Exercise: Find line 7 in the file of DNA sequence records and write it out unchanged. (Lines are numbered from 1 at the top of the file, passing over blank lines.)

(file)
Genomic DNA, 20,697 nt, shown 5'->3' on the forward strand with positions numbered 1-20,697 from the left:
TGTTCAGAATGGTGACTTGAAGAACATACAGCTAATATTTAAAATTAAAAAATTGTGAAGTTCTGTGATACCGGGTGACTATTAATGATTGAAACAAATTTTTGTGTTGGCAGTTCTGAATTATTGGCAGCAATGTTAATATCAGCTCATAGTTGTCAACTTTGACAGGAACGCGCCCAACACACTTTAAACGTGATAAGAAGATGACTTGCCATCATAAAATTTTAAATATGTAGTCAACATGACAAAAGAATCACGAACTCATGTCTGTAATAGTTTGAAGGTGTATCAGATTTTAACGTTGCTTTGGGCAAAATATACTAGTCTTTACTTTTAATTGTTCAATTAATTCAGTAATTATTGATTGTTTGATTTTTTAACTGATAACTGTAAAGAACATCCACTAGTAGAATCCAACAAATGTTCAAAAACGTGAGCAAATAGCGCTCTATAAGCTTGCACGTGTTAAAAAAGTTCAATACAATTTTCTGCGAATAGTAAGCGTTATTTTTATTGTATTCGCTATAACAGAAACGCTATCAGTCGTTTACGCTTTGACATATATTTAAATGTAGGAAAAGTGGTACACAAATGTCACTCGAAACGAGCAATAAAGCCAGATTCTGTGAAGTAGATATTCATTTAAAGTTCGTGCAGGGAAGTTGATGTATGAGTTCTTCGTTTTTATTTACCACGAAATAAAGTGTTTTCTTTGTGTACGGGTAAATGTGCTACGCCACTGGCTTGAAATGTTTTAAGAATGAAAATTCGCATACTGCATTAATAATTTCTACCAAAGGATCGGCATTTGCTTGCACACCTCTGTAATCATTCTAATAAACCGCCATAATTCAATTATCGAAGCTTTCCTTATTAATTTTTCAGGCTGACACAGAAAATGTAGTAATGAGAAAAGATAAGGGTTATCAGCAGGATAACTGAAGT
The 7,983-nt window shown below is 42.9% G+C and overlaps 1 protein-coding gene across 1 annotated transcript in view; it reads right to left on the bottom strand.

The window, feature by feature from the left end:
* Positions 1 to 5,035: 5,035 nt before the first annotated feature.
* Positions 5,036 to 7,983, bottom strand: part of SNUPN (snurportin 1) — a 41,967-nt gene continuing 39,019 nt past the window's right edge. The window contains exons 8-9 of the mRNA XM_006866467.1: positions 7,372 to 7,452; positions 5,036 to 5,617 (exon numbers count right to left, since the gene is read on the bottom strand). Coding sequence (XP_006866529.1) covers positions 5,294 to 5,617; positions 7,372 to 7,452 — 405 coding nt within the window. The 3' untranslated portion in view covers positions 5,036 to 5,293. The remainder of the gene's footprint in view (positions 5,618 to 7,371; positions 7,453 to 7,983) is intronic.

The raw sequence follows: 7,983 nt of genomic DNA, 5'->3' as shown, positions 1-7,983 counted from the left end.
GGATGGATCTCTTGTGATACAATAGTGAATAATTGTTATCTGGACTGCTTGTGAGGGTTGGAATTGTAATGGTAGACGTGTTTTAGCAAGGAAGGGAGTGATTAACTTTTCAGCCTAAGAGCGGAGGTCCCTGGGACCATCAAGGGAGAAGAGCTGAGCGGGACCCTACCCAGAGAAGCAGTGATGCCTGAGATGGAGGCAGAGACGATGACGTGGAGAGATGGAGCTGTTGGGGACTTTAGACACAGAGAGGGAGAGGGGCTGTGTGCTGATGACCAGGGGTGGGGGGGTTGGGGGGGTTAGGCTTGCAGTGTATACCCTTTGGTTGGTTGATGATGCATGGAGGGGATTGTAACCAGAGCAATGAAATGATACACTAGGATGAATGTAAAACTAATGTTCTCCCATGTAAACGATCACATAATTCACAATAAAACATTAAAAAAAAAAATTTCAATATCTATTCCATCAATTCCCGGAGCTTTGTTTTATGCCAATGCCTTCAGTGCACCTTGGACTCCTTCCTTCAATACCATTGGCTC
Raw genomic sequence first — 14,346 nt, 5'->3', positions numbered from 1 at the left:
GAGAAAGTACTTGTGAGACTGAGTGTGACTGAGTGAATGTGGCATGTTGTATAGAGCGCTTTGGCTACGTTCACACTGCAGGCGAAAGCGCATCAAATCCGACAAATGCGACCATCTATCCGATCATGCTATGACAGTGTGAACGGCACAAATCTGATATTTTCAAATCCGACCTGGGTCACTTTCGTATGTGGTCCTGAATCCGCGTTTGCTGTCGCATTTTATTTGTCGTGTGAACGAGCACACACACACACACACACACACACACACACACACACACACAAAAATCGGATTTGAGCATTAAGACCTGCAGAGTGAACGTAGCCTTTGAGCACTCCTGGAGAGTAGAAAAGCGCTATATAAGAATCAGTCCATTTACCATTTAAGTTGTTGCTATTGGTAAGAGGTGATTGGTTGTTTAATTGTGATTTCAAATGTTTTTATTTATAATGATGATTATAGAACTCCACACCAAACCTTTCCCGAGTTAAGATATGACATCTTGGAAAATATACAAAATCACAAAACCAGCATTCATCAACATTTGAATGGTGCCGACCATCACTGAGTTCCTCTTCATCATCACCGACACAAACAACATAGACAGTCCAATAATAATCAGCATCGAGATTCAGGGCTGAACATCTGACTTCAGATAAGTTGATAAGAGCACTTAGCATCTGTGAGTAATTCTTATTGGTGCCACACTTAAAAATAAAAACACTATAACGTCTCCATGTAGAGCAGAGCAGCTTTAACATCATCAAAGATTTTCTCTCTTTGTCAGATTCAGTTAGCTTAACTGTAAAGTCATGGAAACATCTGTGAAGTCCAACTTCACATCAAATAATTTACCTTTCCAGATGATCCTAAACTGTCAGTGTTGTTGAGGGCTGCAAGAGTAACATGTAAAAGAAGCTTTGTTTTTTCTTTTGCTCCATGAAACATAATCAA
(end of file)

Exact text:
The raw sequence follows: 7,983 nt of genomic DNA, 5'->3' as shown, positions 1-7,983 counted from the left end.